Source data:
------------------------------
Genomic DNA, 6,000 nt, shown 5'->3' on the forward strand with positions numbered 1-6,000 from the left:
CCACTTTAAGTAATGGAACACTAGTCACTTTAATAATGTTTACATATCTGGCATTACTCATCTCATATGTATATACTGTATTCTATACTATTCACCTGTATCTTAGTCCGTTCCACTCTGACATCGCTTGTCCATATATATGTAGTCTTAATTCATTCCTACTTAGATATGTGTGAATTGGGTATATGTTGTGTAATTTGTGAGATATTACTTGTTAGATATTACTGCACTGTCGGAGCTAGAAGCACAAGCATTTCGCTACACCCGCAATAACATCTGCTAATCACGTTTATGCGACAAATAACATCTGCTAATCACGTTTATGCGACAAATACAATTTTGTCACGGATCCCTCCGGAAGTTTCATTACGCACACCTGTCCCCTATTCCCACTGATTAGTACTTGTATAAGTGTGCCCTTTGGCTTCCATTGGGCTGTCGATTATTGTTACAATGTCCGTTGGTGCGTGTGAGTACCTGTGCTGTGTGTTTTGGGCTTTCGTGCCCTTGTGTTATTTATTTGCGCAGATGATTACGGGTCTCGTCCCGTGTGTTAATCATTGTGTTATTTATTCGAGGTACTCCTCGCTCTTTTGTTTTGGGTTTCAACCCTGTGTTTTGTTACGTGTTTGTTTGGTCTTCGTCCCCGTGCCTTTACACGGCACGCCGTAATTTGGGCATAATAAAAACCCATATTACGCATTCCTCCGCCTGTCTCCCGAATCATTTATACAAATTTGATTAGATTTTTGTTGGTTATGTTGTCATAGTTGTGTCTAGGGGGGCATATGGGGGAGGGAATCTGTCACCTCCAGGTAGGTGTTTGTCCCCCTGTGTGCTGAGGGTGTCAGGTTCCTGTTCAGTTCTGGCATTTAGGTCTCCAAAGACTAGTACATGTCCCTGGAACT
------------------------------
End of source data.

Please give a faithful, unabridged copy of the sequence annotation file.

Genomic DNA, 6,000 nt, shown 5'->3' on the forward strand with positions numbered 1-6,000 from the left:
CCACTTTAAGTAATGGAACACTAGTCACTTTAATAATGTTTACATATCTGGCATTACTCATCTCATATGTATATACTGTATTCTATACTATTCACCTGTATCTTAGTCCGTTCCACTCTGACATCGCTTGTCCATATATATGTAGTCTTAATTCATTCCTACTTAGATATGTGTGAATTGGGTATATGTTGTGTAATTTGTGAGATATTACTTGTTAGATATTACTGCACTGTCGGAGCTAGAAGCACAAGCATTTCGCTACACCCGCAATAACATCTGCTAATCACGTTTATGCGACAAATAACATCTGCTAATCACGTTTATGCGACAAATACAATTTTGTCACGGATCCCTCCGGAAGTTTCATTACGCACACCTGTCCCCTATTCCCACTGATTAGTACTTGTATAAGTGTGCCCTTTGGCTTCCATTGGGCTGTCGATTATTGTTACAATGTCCGTTGGTGCGTGTGAGTACCTGTGCTGTGTGTTTTGGGCTTTCGTGCCCTTGTGTTATTTATTTGCGCAGATGATTACGGGTCTCGTCCCGTGTGTTAATCATTGTGTTATTTATTCGAGGTACTCCTCGCTCTTTTGTTTTGGGTTTCAACCCTGTGTTTTGTTACGTGTTTGTTTGGTCTTCGTCCCCGTGCCTTTACACGGCACGCCGTAATTTGGGCATAATAAAAACCCATATTACGCATTCCTCCGCCTGTCTCCCGAATCATTTATACAAATTTGATTAGATTTTTGTTGGTTATGTTGTCATAGTTGTGTCTAGGGGGGCATATGGGGGAGGGAATCTGTCACCTCCAGGTAGGTGTTTGTCCCCCTGTGTGCTGAGGGTGTCAGGTTCCTGTTCAGTTCTGGCATTTAGGTCTCCAAAGACTAGTACATGTCCCTGGAACT